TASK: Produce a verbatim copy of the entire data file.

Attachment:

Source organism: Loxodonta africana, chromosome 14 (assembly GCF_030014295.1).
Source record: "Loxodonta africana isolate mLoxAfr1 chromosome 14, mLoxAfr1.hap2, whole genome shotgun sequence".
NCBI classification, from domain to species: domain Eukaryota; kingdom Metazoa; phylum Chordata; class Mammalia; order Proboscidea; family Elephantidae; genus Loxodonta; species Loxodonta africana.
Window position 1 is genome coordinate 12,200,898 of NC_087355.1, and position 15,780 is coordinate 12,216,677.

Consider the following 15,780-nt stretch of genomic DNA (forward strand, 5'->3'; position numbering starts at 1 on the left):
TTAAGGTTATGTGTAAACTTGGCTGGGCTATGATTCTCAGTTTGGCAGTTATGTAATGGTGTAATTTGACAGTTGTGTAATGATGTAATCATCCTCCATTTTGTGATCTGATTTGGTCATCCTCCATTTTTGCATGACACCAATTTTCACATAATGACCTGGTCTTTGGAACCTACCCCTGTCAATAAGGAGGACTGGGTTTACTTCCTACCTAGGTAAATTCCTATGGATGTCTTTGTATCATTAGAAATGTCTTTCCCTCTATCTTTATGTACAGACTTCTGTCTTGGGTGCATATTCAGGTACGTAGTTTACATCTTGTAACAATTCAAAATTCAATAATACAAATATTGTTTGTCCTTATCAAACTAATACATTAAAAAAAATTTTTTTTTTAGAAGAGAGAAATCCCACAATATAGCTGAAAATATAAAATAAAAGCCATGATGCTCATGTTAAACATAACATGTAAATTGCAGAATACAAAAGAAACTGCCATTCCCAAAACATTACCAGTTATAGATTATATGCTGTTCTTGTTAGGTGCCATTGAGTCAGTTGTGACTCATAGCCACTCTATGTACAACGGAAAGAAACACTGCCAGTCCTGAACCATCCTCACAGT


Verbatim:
Source organism: Loxodonta africana, chromosome 14 (assembly GCF_030014295.1).
Source record: "Loxodonta africana isolate mLoxAfr1 chromosome 14, mLoxAfr1.hap2, whole genome shotgun sequence".
NCBI classification, from domain to species: domain Eukaryota; kingdom Metazoa; phylum Chordata; class Mammalia; order Proboscidea; family Elephantidae; genus Loxodonta; species Loxodonta africana.
Window position 1 is genome coordinate 12,200,898 of NC_087355.1, and position 15,780 is coordinate 12,216,677.

Consider the following 15,780-nt stretch of genomic DNA (forward strand, 5'->3'; position numbering starts at 1 on the left):
TTAAGGTTATGTGTAAACTTGGCTGGGCTATGATTCTCAGTTTGGCAGTTATGTAATGGTGTAATTTGACAGTTGTGTAATGATGTAATCATCCTCCATTTTGTGATCTGATTTGGTCATCCTCCATTTTTGCATGACACCAATTTTCACATAATGACCTGGTCTTTGGAACCTACCCCTGTCAATAAGGAGGACTGGGTTTACTTCCTACCTAGGTAAATTCCTATGGATGTCTTTGTATCATTAGAAATGTCTTTCCCTCTATCTTTATGTACAGACTTCTGTCTTGGGTGCATATTCAGGTACGTAGTTTACATCTTGTAACAATTCAAAATTCAATAATACAAATATTGTTTGTCCTTATCAAACTAATACATTAAAAAAAATTTTTTTTTTAGAAGAGAGAAATCCCACAATATAGCTGAAAATATAAAATAAAAGCCATGATGCTCATGTTAAACATAACATGTAAATTGCAGAATACAAAAGAAACTGCCATTCCCAAAACATTACCAGTTATAGATTATATGCTGTTCTTGTTAGGTGCCATTGAGTCAGTTGTGACTCATAGCCACTCTATGTACAACGGAAAGAAACACTGCCAGTCCTGAACCATCCTCACAGT